Tag Archives: negotiating

You have to prove you are worth more than you are being paid

“I am earning $115,000 per year. But I don’t want to be a food scientist anymore. I want to be a Java programmer. I’d like to earn about the same salary, but I’d consider less. Maybe $80,000 per year. I also want to move to Pennsylvania. I don’t like Texas. I almost got a PhD degree so I am sure someone will want me. Can you find me a job?”

This image has an empty alt attribute; its file name is vzZmKckcoj_eidQS9_xsdcG713VbYAaNiildV0rjcVKH7BmR9VMbpinqwFiddEJ1pJ2zMNGgWOorxGWm3brBV-9HlDR4BiqRgtKw_2aSLoMHYpIzaOYm_hNlpGGwc3Oa5wqzEZSP

At that time Java programmers with 2 years experience were earning $60,000 per year. They had no Java experience. They were studying it. Their goal was to get certified and then move to their new career. Their degree was unrelated to programming. Dropping from $115,000 per year to $80,000 per year seemed to them to be a sure way to interest an employer. I had to let them know that they weren’t worth anywhere near that as a programmer. 

Their problem was that they wanted to be hired at top dollar before they had a track record. And, yes, he did get hired. Just not at those terms. They realized the reality of the situation.

No employer can stay in business when they overpaid their employees. If their expenses are high, they have to charge more. Then their competitors take all their customers away. No customers, no business, no jobs. 

In order to be hired you have to be the best bargain of all the people who apply. You need to have proof that you will do more excellent work for less money than anyone else. That doesn’t mean you have to be the lowest paid. You have to be the best bargain.

A great salesperson will be paid three times what a mediocre one is. Yet, everyone wants a great salesperson and will pay for them. You may pay them three times as much, but they bring in 10 times the profit. That’s because high volume cuts your overhead costs. Great salesmen are worth a lot more. Did you notice the ugly fact that great salesmen are worth 10 times more, but are only paid 3 times more?

What about network technicians? If you can improve computer response time by ½ second per entry by 1000 clerks, you can save $100,000 per year for your company. If you can keep the computers of 1000 clerks from going down for 10 minutes each week, you are saving the company 166 man hours per week. That will allow them to save the wages of 4 clerks. A great network technician is worth much more than the one who allows network problems to continue. The ugly fact is that a great network technician is only paid 2 or 3 times what a barely acceptable one is paid, yet his contribution is 10 times greater.

You need to document what makes you great. Present it to your boss when you do it. When you are looking for a job, put dollars produced and saved in your resume. If you prove you are worth more than you are being paid, there will be less resistance to paying you more. Prove you are worth ten times more, then accept wages two or three times higher. It’s ugly, but that’s the way it works.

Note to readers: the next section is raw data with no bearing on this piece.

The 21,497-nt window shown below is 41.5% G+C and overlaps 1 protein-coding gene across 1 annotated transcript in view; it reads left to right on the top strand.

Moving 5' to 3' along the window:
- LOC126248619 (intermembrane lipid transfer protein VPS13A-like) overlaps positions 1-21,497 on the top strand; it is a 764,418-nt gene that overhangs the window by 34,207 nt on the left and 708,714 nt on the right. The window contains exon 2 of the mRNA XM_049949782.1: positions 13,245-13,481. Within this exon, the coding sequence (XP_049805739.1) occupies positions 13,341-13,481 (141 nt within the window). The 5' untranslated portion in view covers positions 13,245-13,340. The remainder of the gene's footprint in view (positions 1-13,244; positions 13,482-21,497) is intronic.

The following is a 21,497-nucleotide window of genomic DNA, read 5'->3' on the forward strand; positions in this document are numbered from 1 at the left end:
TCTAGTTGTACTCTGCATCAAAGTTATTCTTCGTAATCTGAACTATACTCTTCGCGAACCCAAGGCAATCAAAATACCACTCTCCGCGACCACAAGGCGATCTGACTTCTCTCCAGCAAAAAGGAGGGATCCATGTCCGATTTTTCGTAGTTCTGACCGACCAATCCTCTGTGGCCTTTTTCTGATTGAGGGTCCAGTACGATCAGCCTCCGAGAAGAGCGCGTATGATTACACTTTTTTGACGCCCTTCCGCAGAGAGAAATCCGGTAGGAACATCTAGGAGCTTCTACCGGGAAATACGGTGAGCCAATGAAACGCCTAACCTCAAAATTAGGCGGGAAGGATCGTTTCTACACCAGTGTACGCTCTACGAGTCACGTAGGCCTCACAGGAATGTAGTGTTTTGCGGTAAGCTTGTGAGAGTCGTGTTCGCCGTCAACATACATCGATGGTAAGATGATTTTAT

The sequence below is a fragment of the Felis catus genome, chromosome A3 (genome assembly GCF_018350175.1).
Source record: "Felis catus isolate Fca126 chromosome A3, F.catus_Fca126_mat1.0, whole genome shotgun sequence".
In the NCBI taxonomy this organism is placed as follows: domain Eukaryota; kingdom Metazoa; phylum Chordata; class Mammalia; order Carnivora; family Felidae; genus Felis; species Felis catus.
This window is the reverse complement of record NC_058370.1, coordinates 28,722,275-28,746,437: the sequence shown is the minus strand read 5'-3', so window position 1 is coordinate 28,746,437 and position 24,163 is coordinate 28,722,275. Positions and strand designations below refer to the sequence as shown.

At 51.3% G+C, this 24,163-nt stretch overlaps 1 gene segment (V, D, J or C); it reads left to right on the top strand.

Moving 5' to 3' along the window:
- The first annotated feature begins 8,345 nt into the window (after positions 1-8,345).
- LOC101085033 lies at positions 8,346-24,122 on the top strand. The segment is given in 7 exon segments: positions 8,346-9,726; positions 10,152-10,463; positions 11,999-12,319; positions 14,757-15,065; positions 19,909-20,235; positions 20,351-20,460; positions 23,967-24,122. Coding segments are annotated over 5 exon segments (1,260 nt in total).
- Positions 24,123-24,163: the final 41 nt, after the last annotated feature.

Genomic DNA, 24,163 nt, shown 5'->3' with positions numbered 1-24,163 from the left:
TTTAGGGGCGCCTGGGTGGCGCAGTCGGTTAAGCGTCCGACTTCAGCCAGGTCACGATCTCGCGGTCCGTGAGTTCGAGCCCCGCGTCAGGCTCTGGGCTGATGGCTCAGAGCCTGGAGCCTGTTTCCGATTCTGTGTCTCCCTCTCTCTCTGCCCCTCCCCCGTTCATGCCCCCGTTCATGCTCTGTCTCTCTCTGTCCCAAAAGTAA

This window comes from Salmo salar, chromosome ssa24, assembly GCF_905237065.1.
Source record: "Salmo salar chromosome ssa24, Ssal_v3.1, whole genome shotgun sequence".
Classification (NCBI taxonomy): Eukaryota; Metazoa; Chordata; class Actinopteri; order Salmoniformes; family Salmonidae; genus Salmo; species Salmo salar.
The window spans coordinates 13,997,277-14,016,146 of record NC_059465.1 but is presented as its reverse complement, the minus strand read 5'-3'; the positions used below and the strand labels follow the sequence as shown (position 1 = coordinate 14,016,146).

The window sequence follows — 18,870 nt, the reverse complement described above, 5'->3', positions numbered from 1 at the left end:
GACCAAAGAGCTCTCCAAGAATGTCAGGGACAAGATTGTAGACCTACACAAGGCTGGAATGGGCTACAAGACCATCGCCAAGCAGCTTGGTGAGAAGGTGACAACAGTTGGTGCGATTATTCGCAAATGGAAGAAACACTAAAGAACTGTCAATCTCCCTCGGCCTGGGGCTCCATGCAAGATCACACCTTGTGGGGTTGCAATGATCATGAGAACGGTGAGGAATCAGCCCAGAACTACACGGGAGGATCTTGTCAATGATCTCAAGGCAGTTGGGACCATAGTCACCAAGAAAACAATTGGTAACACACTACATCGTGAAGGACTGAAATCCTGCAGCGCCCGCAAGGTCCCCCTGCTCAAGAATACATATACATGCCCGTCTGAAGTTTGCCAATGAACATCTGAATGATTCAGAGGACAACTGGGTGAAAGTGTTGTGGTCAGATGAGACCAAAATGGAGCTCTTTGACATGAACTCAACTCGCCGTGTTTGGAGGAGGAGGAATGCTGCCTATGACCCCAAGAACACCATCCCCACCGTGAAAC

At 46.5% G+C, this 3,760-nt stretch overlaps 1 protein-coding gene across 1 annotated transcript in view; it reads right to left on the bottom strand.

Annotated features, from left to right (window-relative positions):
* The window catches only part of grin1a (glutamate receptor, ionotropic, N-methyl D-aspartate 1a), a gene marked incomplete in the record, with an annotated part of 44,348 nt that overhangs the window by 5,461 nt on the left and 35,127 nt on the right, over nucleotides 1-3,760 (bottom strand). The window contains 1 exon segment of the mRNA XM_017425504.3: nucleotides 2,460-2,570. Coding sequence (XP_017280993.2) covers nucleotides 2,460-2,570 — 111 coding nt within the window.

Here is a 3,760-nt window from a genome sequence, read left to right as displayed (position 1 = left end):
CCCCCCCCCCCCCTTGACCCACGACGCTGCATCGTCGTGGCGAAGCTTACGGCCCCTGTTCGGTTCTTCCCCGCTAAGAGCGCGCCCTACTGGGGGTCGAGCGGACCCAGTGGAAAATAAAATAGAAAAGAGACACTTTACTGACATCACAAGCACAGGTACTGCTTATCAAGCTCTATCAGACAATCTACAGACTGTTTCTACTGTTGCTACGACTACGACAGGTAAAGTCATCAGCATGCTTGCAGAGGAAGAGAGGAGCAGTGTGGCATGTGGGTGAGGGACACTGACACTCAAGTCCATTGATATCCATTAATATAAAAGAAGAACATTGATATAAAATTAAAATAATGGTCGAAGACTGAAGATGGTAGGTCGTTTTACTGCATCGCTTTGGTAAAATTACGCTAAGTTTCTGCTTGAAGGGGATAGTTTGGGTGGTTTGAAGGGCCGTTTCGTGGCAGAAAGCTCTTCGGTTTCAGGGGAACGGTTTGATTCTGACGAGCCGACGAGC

Something To Do Today

Think about what work you have done over the last week or two. What are a few things that can make you worth 10 times more?

$250,000 too proud

bus wreck

Over negotiating can be a wreck. Watch out.

How hard do you negotiate? If you are critical to a project’s success, shouldn’t you be really well paid? The job market is hot.  A lot of employers are not finding the right person.

Here’s an example I was part of:

Mike’s expertise selling into FEMA was critical.  Their product was more than an idea, but not a proven solution.  Mike was already calling on FEMA contacts even though he wasn’t officially on payroll.  The feds wanted their product.  This would be a big win for everyone.

Mike had been unemployed for 8 months and was running out of money.  This was juicy.  If Mike quit or was fired the day after he started, he’d still get $250,000.  The commissions would double that. Still, he was worried he wouldn’t get everything he deserved.  The contract wasn’t tight enough.  What about bonuses in year 4?  He brought in the best lawyer he could find.  The company balked at his demands, his lack of flexibility.

Then the lawyers and the dragging negotiations wounded Mike’s pride.  A venture capitalist said the wrong thing.  The CEO didn’t want to completely get rid of the non-compete agreement since there was a one year severance guarantee.

Mike quit the negotiations. The product was cancelled.  The company was closed.

A cynic is not merely one who reads bitter lessons from the past, he is one who is prematurely disappointed in the future.  (Harris)